Trash evolution

Local disposal company focuses on reusing and recycling

Recology Butte Colusa Counties is working to phase out conventional waste-disposal systems.

Recology Butte Colusa Counties is working to phase out conventional waste-disposal systems.

photo courtesy of recology

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Landfills will go the way of the dinosaurs if Recology Butte Colusa Counties succeeds in its plans eventually to divert most or all of the current Butte County waste stream toward renewable-energy production.

Formerly called Norcal Waste Systems of Butte County, the refuse-disposal service has announced intentions to strengthen or implement programs of reuse, recycling and composting and slowly phase out conventional waste-disposal systems. Plans in the making include household-grease collection for biodiesel production, giving a second life to unwanted electronics, and, further in the future, building a facility where non-biodegradable landfill waste can be “cooked” to produce methane, ethanol and other flammable fuels in a process called gasification.

And while the Butte County Public Works department has expressed interest in partnering with the Oroville-based company, the county-operated Neal Road landfill currently charges haulers $37 per ton of delivered refuse, and director Mike Crump acknowledges that cutting off the waste stream could mean money lost for the county.

“But that doesn’t mean we don’t want to divert certain materials toward other uses,” he added. “We ultimately want to do what’s right for the environment and the longevity of the landfill.”

Already, says Crump, the last five years have seen a decline of incoming waste at a rate of almost 10 percent per year, a good thing or a bad one depending on whose talking. Public Works says that garbage once produced by the construction industry has diminished by a full 50 percent since 2006. While the impact that increased recycling has had on landfill revenue has not been assessed, it is thought to be substantial.

But Recology’s vice president and manager, Joe Matz, believes that the county and its economy will benefit in other—and greener—ways as landfills lose significance. Local infrastructure for renewable-energy industries, Matz predicts, could immediately supply 50 to 100 new jobs in the region while generating further revenue, energy, useable products and, in the future, still more jobs.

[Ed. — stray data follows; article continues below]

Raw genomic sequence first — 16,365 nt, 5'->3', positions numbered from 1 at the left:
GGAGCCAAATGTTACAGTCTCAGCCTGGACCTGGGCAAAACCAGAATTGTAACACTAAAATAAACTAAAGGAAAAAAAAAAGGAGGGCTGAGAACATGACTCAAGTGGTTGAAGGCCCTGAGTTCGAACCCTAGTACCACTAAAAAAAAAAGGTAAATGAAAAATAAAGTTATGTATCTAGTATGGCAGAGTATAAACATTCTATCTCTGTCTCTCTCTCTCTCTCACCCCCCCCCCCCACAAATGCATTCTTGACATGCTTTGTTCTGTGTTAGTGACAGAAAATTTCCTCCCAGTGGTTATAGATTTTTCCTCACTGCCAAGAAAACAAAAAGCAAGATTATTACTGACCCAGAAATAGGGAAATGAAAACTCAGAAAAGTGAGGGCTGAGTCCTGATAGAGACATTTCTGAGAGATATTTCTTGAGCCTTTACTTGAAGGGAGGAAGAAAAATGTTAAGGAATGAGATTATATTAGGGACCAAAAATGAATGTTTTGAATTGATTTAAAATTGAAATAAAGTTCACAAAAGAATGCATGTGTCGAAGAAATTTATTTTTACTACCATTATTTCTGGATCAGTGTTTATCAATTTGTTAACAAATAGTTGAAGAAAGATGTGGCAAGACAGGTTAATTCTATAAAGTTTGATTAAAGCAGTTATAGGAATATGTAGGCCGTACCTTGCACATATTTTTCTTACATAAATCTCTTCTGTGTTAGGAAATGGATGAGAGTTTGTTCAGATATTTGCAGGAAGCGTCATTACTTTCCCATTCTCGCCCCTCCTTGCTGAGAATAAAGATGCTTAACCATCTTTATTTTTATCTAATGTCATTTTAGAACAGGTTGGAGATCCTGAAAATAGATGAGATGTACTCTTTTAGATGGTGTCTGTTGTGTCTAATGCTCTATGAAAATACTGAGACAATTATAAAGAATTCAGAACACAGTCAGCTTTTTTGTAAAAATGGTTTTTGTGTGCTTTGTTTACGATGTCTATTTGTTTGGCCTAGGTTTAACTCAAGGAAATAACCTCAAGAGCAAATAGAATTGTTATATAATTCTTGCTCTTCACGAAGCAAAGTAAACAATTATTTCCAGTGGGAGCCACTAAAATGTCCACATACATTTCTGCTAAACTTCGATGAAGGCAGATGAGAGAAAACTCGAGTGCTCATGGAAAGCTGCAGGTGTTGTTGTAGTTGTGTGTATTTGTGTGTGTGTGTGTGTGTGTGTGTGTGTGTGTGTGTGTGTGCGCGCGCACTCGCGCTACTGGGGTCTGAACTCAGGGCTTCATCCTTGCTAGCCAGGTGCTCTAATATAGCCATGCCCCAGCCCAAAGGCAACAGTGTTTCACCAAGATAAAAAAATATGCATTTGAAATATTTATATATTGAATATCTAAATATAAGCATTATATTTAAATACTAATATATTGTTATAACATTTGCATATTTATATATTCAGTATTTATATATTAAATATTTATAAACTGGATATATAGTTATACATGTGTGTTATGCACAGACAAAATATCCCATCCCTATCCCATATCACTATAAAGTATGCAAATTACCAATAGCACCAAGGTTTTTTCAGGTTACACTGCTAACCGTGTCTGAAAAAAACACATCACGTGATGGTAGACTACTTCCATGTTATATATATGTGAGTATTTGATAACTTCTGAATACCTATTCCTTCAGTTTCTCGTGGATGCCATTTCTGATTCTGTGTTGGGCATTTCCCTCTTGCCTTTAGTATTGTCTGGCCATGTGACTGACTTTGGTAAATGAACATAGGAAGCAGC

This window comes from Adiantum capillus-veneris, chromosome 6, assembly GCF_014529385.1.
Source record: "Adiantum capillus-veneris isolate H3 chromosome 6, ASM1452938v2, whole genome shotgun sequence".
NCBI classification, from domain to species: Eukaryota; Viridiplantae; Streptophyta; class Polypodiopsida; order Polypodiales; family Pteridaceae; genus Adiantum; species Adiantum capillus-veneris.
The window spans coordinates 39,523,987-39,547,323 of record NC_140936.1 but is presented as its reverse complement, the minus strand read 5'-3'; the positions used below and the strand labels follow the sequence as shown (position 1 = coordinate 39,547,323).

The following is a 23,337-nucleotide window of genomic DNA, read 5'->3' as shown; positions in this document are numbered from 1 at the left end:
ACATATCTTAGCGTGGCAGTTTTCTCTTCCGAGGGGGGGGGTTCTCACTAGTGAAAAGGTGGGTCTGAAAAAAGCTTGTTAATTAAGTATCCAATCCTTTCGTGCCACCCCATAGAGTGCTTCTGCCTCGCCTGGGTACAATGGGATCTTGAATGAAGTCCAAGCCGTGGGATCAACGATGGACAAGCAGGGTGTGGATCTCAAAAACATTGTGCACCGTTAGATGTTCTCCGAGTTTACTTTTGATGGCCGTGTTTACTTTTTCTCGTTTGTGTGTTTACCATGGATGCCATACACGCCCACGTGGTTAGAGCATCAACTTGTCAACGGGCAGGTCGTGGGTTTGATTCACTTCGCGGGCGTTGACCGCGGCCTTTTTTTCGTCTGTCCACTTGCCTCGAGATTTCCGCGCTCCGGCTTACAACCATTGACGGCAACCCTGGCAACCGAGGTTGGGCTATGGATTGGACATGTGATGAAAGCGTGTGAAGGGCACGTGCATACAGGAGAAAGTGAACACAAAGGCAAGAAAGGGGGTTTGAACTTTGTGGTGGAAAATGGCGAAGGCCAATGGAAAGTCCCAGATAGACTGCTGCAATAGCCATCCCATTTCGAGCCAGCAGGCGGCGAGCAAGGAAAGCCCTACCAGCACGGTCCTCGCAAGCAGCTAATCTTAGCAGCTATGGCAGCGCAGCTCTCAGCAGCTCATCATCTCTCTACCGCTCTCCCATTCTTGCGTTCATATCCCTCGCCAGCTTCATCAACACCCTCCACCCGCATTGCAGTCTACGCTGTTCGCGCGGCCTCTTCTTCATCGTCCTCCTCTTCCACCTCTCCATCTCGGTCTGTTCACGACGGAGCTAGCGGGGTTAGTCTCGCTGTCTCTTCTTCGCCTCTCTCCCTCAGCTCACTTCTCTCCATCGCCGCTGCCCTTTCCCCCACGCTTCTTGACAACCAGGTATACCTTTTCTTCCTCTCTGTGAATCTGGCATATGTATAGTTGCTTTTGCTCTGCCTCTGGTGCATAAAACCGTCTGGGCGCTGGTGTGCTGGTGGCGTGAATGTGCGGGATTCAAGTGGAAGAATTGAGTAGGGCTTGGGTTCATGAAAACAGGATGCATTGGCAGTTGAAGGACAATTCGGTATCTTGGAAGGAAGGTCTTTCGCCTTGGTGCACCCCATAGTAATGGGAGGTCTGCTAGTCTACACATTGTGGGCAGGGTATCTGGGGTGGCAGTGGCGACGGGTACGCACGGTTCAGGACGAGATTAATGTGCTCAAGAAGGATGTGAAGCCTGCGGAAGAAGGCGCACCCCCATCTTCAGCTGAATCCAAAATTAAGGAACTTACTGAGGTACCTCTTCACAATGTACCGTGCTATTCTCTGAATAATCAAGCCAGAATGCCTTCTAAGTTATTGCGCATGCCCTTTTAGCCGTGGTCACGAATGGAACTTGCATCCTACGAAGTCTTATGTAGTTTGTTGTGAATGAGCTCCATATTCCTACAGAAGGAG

The most immediate project that Recology aims to launch could become reality within several months, says Matz. By partnering with BayTEC Alliance, a “clean-technology” nonprofit in Oroville, Recology plans to intercept discarded electronics from the waste stream, refurbish the items to saleable condition, and sell them at reduced prices at several local retail outlets. Such locations might appear within six months in Gridley, Paradise and Chico. The program, he says, would reduce production of “e-waste,” a growing source of landfill fodder.

Recology has already established a facility in Oroville where staff sort through debris from demolition and construction projects and return them to the market as useable materials. Additionally, Matz says a household-grease collection program could launch later this year, and the collected lipids could serve as biodiesel in Recology’s fleet of 48 trash-running vehicles. Roughly 100 homes might participate, with residents voluntarily collecting frying grease, butter and animal fat in containers and placing them curbside weekly for collection.

“The pilot run would give us an idea of how much grease is out there,” Matz says.

In addition to traditional recycling, Recology is implementing a number of programs to reduce the waste stream. One of them is aimed at collecting and refurbishing electronics.

photo courtesy of recology

The company is also seeking to establish some level of partnership with local restaurants and food outlets—but Recology may have competition in the grease-collection business. Springboard Biodiesel, a local manufacturer of biodiesel processing equipment, has developed an apparatus capable of producing 200,000 gallons of biodiesel per year from various forms of feedstock. Mark Roberts, the company’s CEO, envisions establishing a franchise network around Northern California, allowing small companies to use the patented machinery to turn waste grease into clean car fuel.

Roberts says he plans to pay for local restaurant grease and later this year run a pilot program to demonstrate the economic feasibility of the concept.

“Our goal is to make the production of biodiesel affordable,” Roberts said.

Recology’s Matz also knows that cost-efficiency ultimately will determine which renewable-energy programs take flight and which fail.

“These programs have to be sustainable,” he said. “Cost is a factor, and if they can’t pay for themselves they won’t last.”

But he believes they will last.

Landfills, though, might not, says Crump.

“There will always be waste, but the way we deal with it is going to change,” he said. “We’re probably going to be turning a lot more of it into energy.”